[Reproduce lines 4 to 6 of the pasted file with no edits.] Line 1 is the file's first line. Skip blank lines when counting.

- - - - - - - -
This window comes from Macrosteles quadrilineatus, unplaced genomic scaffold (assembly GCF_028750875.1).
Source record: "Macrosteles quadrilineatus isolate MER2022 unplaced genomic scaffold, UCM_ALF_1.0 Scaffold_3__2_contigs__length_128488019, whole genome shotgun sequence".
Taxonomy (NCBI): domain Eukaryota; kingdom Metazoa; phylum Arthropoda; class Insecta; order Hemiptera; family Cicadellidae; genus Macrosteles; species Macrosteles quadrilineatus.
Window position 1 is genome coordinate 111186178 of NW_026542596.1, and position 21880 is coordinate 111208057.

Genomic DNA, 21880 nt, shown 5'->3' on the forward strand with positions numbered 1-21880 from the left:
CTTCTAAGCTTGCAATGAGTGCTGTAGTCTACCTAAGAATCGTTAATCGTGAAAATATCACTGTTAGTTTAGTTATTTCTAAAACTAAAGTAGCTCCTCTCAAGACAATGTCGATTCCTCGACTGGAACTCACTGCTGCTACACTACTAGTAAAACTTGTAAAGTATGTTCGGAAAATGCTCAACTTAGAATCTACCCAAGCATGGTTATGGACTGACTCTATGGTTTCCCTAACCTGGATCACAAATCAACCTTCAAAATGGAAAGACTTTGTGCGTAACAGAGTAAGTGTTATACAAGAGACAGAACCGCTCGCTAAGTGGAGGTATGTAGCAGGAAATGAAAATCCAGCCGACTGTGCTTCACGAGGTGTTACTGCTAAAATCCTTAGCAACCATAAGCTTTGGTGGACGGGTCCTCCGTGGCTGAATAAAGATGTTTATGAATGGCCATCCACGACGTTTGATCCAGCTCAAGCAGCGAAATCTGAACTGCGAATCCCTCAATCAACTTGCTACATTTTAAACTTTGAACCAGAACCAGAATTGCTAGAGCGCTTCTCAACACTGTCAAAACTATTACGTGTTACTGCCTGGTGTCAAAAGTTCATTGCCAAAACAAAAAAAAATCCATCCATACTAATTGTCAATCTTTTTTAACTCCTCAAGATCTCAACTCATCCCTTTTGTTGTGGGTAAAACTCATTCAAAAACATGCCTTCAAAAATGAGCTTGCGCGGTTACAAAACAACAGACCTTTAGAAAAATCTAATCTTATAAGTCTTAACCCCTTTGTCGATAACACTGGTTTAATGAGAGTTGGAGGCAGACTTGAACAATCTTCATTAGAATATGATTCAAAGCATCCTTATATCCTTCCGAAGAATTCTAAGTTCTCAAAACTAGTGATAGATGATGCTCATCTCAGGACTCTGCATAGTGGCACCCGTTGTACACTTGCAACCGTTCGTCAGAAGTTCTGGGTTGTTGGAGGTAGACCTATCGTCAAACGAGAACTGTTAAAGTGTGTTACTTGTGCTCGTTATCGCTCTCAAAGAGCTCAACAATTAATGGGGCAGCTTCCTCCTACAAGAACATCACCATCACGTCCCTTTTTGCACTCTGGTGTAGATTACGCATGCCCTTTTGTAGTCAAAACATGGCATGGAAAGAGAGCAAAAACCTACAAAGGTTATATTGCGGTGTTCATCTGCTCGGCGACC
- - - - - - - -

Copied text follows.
Window position 1 is genome coordinate 111186178 of NW_026542596.1, and position 21880 is coordinate 111208057.

Genomic DNA, 21880 nt, shown 5'->3' on the forward strand with positions numbered 1-21880 from the left:
CTTCTAAGCTTGCAATGAGTGCTGTAGTCTACCTAAGAATCGTTAATCGTGAAAATATCACTGTTAGTTTAGTTATTTCTAAAACTAAAGTAGCTCCTCTCAAGACAATGTCGATTCCTCGACTGGAACTCACTGCTGCTACACTACTAGTAAAACTTGTAAAGTATGTTCGGAAAATGCTCAACTTAGAATCTACCCAAGCATGGTTATGGACTGACTCTATGGTTTCCCTAACCTGGATCACAAATCAACCTTCAAAATGGAAAGACTTTGTGCGTAACAGAGTAAGTGTTATACAAGAGACAGAACCGCTCGCTAAGTGGAGGTATGTAGCAGGAAATGAAAATCCAGCCGACTGTGCTTCACGAGGTGTTACTGCTAAAATCCTTAGCAACCATAAGCTTTGGTGGACGGGTCCTCCGTGGCTGAATAAAGATGTTTATGAATGGCCATCCACGACGTTTGATCCAGCTCAAGCAGCGAAATCTGAACTGCGAATCCCTCAATCAACTTGCTACATTTTAAACTTTGAACCAGAACCAGAATTGCTAGAGCGCTTCTCAACACTGTCAAAACTATTACGTGTTACTGCCTGGTGTCAAAAGTTCATTGCCAAAACAAAAAAAAATCCATCCATACTAATTGTCAATCTTTTTTAACTCCTCAAGATCTCAACTCATCCCTTTTGTTGTGGGTAAAACTCATTCAAAAACATGCCTTCAAAAATGAGCTTGCGCGGTTACAAAACAACAGACCTTTAGAAAAATCTAATCTTATAAGTCTTAACCCCTTTGTCGATAACACTGGTTTAATGAGAGTTGGAGGCAGACTTGAACAATCTTCATTAGAATATGATTCAAAGCATCCTTATATCCTTCCGAAGAATTCTAAGTTCTCAAAACTAGTGATAGATGATGCTCATCTCAGGACTCTGCATAGTGGCACCCGTTGTACACTTGCAACCGTTCGTCAGAAGTTCTGGGTTGTTGGAGGTAGACCTATCGTCAAACGAGAACTGTTAAAGTGTGTTACTTGTGCTCGTTATCGCTCTCAAAGAGCTCAACAATTAATGGGGCAGCTTCCTCCTACAAGAACATCACCATCACGTCCCTTTTTGCACTCTGGTGTAGATTACGCATGCCCTTTTGTAGTCAAAACATGGCATGGAAAGAGAGCAAAAACCTACAAAGGTTATATTGCGGTGTTCATCTGCTCGGCGACC